The Answer is in the Crowd

What is the critical path for implementing crowdfunding?

I knew that this seemingly easy passage of the jobs act was too good to be true. In a way, the ambiguity of the bill has been the inspiration for an ideal of what crowdfunding can be.

That ambiguity has also led to gridlock in figuring out the implementation of the law. The SEC‘s desire to put perfect in the way and minimize the chances of offending various lobbies and constituencies will likely delay the start of crowdfunding beyond the law’s designated January 1, 2013 initiation date.

Ironically the one group that they don’t seem to be worried about offending is the largest one – the crowd. This is the same crowd that elects the politicians that have the ability to at least exert some influence over policymakers.

This week we will be attending an SEC forum that is expressly meant to discuss crowdfunding and will hopefully give further guidance on the time-line. Please don’t blame us for being a little skeptical, however each time there has been an opportunity for the SEC to disclose specifics about the process, I have been left with more questions.

If you have found us here at Crowdfundinsider, chances are you may be part of a small group of individuals that have the greatest immediate interest in this topic. Today the most passionate members of this community are entrepreneurs who wish to operate crowdfunding portals –  followed by the lawyers, accountants and other professionals that will seek to service those portals and the people that frequent them. I’ve met some end users that have a vision for the potential.  However the number of these business owners and investors is a fraction of the total number of entities that should have much more than a passing interest in the implementation of crowdfunding.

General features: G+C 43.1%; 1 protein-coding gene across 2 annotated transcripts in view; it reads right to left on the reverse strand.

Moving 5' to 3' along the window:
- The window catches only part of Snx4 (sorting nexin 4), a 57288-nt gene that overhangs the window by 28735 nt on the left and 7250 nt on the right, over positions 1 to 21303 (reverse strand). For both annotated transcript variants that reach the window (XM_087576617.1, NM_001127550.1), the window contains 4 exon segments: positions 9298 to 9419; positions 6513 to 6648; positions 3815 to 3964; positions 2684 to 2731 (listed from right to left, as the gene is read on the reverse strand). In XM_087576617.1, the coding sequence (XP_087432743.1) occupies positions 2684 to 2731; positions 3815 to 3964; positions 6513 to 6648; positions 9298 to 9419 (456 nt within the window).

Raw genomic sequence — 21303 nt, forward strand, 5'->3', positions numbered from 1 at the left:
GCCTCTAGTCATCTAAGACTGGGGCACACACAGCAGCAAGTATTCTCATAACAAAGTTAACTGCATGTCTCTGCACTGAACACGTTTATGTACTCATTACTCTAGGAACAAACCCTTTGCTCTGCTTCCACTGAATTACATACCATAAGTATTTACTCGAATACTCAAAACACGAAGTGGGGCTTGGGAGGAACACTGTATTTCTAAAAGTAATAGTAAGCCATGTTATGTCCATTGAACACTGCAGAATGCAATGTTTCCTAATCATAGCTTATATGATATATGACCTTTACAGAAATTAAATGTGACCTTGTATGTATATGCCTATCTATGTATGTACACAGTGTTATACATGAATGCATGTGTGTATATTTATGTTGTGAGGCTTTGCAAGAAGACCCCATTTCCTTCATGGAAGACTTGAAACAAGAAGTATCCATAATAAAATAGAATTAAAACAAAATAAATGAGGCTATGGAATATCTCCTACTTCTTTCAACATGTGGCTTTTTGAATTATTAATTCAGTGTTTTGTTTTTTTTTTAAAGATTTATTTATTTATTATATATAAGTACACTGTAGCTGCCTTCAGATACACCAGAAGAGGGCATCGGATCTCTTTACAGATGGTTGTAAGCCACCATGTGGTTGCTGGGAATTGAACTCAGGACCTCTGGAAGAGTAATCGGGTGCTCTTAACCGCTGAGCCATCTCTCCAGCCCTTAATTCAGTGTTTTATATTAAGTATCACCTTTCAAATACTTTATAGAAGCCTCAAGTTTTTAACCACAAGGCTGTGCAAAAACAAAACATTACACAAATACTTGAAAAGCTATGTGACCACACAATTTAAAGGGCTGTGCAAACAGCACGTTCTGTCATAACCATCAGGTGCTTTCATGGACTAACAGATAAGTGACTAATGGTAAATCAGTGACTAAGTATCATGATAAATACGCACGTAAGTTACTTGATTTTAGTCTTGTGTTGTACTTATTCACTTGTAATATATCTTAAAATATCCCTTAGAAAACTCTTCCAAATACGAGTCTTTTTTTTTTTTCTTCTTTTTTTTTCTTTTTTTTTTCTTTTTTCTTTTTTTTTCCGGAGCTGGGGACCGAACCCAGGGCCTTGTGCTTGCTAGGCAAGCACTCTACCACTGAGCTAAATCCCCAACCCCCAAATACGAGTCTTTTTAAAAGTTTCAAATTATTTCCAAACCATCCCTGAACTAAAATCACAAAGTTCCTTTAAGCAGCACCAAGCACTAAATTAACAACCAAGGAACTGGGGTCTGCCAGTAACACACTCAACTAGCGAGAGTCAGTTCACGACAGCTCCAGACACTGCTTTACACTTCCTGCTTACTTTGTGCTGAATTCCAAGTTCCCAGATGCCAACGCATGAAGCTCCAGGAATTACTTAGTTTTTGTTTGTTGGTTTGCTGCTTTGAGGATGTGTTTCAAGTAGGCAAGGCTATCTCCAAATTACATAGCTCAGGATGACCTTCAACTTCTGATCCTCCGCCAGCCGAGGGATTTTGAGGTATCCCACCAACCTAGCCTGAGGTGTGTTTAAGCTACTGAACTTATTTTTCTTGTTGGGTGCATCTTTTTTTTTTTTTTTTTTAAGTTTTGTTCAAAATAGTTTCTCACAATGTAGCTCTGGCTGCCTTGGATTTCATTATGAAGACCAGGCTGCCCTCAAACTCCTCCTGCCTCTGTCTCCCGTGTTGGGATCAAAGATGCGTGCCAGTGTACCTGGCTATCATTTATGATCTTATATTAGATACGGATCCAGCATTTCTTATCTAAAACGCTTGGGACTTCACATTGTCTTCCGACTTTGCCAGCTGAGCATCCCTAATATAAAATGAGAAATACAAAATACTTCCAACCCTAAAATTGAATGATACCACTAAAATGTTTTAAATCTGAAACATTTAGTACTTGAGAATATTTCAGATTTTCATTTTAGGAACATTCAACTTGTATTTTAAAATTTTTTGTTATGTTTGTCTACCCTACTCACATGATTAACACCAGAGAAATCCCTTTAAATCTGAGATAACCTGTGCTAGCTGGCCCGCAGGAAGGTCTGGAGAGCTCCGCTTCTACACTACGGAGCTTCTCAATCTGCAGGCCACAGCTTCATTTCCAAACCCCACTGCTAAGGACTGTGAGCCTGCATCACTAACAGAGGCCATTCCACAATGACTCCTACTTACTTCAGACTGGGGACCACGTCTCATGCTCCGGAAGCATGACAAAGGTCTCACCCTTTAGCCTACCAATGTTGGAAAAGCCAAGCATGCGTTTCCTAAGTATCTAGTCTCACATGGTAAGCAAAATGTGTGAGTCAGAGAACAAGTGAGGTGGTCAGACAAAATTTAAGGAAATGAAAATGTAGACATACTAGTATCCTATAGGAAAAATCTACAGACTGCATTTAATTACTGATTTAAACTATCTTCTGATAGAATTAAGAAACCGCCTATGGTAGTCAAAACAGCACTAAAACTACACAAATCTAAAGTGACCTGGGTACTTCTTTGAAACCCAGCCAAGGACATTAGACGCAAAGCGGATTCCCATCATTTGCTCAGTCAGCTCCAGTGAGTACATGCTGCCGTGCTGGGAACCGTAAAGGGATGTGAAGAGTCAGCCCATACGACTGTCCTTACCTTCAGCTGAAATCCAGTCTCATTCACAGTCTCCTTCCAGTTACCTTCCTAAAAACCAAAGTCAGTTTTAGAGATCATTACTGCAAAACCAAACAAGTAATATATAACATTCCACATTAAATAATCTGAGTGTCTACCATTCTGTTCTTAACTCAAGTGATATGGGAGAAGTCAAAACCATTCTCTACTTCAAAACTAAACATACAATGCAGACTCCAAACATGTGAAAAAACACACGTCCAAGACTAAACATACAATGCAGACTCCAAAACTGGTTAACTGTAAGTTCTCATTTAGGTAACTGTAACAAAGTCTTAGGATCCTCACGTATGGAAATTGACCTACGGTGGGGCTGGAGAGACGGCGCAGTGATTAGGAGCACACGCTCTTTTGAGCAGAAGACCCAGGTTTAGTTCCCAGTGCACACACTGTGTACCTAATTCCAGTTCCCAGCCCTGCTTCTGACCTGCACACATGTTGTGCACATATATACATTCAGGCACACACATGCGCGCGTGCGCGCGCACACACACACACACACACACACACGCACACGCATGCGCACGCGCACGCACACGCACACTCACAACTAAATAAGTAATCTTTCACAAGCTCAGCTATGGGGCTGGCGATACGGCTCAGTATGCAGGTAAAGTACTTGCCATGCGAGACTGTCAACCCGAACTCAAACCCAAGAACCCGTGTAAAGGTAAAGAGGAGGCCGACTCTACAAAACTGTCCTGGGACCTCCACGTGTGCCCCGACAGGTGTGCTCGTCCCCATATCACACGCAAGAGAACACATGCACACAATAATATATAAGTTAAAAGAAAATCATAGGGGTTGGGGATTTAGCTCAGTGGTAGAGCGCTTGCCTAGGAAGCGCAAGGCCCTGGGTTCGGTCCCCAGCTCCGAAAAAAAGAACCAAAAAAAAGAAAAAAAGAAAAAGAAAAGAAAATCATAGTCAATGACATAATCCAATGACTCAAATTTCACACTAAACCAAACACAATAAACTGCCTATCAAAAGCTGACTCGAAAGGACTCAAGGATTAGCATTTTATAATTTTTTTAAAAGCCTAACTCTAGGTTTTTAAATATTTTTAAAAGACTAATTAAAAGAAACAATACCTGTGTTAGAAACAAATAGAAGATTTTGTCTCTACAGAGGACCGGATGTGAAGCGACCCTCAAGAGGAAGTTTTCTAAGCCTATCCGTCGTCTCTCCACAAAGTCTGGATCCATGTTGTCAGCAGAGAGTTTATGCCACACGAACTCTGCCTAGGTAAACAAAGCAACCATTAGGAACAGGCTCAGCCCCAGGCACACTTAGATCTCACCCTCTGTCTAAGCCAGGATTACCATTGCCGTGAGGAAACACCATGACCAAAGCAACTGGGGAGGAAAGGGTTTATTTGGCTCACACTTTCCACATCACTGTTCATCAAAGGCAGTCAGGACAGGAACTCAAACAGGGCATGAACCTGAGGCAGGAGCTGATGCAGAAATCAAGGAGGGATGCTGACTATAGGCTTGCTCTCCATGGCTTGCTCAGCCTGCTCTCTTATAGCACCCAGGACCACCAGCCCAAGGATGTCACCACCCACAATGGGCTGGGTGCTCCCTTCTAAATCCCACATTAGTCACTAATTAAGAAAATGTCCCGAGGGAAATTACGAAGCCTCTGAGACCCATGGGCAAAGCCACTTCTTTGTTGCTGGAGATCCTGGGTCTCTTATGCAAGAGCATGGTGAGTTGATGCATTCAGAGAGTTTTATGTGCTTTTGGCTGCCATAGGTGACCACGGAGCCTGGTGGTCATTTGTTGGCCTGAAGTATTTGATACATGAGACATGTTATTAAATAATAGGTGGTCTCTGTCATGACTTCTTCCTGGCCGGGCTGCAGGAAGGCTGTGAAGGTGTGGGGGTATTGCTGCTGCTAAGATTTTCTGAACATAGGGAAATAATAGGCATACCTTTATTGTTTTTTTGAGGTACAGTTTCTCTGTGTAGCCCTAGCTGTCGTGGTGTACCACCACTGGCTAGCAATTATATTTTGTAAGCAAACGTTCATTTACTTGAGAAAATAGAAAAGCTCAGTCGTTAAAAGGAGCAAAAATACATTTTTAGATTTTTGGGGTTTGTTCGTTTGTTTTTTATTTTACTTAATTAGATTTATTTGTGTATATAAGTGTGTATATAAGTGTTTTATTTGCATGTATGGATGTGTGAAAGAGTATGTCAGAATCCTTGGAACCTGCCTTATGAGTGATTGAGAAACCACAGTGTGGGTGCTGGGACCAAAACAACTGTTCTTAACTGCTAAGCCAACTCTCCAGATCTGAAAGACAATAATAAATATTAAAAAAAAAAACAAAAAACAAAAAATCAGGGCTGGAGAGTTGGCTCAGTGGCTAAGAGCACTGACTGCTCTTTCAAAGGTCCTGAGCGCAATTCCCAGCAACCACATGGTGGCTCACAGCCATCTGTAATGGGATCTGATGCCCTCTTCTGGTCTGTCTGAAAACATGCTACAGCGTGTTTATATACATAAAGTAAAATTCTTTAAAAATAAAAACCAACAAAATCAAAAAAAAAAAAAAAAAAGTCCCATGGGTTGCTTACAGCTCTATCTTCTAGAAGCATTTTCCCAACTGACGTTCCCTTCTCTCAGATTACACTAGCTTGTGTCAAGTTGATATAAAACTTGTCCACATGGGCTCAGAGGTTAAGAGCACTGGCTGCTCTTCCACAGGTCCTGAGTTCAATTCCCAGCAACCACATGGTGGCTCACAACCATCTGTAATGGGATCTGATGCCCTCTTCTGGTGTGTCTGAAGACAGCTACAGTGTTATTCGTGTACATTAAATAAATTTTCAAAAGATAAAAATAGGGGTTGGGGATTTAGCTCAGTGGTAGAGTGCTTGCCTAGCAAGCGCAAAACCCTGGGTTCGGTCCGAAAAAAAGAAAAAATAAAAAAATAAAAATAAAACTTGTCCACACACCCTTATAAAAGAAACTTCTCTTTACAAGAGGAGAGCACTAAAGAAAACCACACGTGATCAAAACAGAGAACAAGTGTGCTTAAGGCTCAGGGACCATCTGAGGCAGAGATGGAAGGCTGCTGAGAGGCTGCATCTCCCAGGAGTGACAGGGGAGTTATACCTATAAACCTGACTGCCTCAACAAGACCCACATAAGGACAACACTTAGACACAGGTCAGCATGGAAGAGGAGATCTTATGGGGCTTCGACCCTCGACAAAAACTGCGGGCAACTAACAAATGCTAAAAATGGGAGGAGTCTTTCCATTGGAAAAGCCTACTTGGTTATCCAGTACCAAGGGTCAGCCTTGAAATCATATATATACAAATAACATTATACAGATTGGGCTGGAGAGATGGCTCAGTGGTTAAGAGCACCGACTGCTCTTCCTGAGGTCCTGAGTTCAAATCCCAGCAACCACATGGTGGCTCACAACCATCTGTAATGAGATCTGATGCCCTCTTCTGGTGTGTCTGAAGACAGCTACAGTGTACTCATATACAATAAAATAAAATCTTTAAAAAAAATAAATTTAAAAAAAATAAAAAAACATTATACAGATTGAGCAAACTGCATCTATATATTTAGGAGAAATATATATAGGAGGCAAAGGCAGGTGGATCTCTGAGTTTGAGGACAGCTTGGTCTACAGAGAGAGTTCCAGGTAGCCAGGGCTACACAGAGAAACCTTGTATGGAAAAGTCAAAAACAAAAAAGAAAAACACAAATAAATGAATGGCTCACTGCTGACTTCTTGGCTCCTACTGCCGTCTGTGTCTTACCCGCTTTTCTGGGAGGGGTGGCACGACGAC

So how do we trigger the pressure points that I mention above?  It is a numbers game.  It is time to stop preaching to the choir of other like minded crowdfunding activists and find five businesses that you think could be crowdfunding issuers and 10 individuals that could be crowdfunding investors. Educate them on why crowdfunding should be important to them.  Let both groups know that many fantastic opportunities for economic growth will be lost if the SEC is not forced to adhere to a deadline.

The stories that we have written and curated since our inception chronicle the development of this burgeoning form of economic development. But I cannot help but feel that the progress of the crowdfunding movement has plateaued somewhat and that this community is relegated to recycling and reinterpreting a limited number of facts.

Let’s get that thousand of us that care about crowdfunding to create interest within the 1 million businesses and the 10 million investors that collectively will get Washington’s attention.  The business model of every portal relies on assembling the crowd – I cannot think of a better place to start.


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